Rabies

A serious infection of the nervous system, usually transmitted in saliva from a bite by an infected animal

  • Travel to Africa, Asia, and South and Central America is a risk factor
  • Age, gender, and genetics are not significant factors

The rabies virus mainly affects animals but can be passed to humans by an animal bite or a lick over a break in the skin. After entering the wound, the virus can travel along nerves to the brain and cause potentially fatal inflammation. Immunization against the virus and prompt medical treatment give complete protection against the disease, but, if left untreated, about half of all people bitten by a rabid animal develop rabies and almost inevitably die.

Rabies is very rare in developed countries, although only a few, including the UK, Japan, and Australia, are completely free from the disease. Africa and many parts of Asia are high-risk areas. In developed countries, most cases are due to bites from bats, and worldwide most cases result from bites by dogs that have been infected by wild animals. Some animals infected with the rabies virus act aggressively and salivate excessively.

What are the symptoms?

An infected person may develop symptoms within 2–8 weeks of a bite, although the incubation period is very variable and the virus can lie dormant for months or longer before causing symptoms. Rabies usually starts with flu-like symptoms (see Influenza) that last for about 2–7 days, followed by:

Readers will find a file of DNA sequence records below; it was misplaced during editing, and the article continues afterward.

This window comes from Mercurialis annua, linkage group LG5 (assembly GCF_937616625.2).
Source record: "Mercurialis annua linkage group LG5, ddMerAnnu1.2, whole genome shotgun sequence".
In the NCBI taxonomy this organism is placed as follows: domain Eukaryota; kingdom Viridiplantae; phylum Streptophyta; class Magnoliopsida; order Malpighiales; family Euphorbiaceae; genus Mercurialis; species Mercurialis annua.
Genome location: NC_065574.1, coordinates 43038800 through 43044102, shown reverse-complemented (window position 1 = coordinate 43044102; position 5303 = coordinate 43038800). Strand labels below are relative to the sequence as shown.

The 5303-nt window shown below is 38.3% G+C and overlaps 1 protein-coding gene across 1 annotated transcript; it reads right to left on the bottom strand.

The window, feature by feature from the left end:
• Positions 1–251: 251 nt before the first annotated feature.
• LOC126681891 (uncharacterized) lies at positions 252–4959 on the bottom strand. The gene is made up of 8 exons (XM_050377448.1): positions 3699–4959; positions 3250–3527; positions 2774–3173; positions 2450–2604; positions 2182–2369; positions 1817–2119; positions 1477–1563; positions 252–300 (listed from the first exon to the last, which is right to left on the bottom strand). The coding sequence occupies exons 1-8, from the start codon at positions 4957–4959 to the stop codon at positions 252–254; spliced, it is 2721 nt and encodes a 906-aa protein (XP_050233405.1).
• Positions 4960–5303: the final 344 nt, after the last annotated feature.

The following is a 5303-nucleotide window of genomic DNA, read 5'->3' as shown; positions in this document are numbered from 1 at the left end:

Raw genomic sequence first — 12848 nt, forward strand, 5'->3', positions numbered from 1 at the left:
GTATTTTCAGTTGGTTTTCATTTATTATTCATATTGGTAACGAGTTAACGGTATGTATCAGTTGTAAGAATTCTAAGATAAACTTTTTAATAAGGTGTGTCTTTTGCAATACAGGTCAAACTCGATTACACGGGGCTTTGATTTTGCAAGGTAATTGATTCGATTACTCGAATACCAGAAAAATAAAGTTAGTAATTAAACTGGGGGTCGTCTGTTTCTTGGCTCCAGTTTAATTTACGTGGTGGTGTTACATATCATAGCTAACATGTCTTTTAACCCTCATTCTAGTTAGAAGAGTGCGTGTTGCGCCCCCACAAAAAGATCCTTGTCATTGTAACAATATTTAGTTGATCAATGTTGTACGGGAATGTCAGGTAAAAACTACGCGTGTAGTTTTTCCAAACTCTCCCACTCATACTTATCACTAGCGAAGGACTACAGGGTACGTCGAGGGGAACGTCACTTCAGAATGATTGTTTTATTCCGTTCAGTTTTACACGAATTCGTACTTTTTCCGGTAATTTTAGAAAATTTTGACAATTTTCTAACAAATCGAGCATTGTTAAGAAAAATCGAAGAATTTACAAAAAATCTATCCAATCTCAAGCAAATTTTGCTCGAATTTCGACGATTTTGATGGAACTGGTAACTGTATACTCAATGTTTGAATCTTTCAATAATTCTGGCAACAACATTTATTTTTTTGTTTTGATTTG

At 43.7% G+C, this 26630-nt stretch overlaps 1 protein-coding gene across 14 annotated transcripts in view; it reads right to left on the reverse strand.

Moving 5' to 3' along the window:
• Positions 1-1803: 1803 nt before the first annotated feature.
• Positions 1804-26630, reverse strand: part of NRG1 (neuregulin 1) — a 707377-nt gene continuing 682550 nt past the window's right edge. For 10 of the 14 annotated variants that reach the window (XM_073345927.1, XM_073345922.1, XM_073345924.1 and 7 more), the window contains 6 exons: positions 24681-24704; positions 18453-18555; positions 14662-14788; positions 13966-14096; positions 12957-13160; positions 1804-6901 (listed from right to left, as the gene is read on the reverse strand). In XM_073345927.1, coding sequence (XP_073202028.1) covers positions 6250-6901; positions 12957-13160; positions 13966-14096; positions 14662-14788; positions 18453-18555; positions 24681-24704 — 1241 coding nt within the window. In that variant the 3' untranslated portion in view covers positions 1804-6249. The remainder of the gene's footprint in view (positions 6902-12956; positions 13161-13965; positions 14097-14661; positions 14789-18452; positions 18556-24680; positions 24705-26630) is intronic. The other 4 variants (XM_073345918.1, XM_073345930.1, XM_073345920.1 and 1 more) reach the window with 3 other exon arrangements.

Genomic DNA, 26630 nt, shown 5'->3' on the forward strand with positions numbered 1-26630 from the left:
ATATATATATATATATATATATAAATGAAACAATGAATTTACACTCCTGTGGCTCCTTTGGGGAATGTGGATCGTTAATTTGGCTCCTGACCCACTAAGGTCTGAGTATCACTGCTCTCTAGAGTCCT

• Paralysis of face and throat muscles.

  • Extreme thirst.

  • Painful throat spasms leading to an inability to drink and a fear of water.

  • Disorientation and agitation.

  • Loss of consciousness.

  • Paralysis of limbs.

Once symptoms have developed, the condition is usually fatal.

What might be done?

Wash all suspect animal bites immediately with soap and water. Seek medical advice without delay because treatment must be started at once to be effective. Treatment includes injections of rabies immunoglobulin (antibodies against the virus), followed by a course of rabies vaccine to simulate production of more antibodies. If possible, the animal that inflicted the bite should be quarantined and observed.

There is no cure once the symptoms have developed, but sedative drugs and painkillers may be given to help alleviate the symptoms. Diagnosis may not be obvious from the symptoms, and blood and saliva tests are usually carried out to confirm the presence of the virus.

Rabies can be prevented by a vaccine, which is recommended for people working with animals. It may also be advised for people travelling to or living in areas where rabies is endemic (see Travel immunizations).

From the 2010 revision of the Complete Home Medical Guide © Dorling Kindersley Limited.

The subjects, conditions and treatments covered in this encyclopaedia are for information only and may not be covered by your insurance product should you make a claim.

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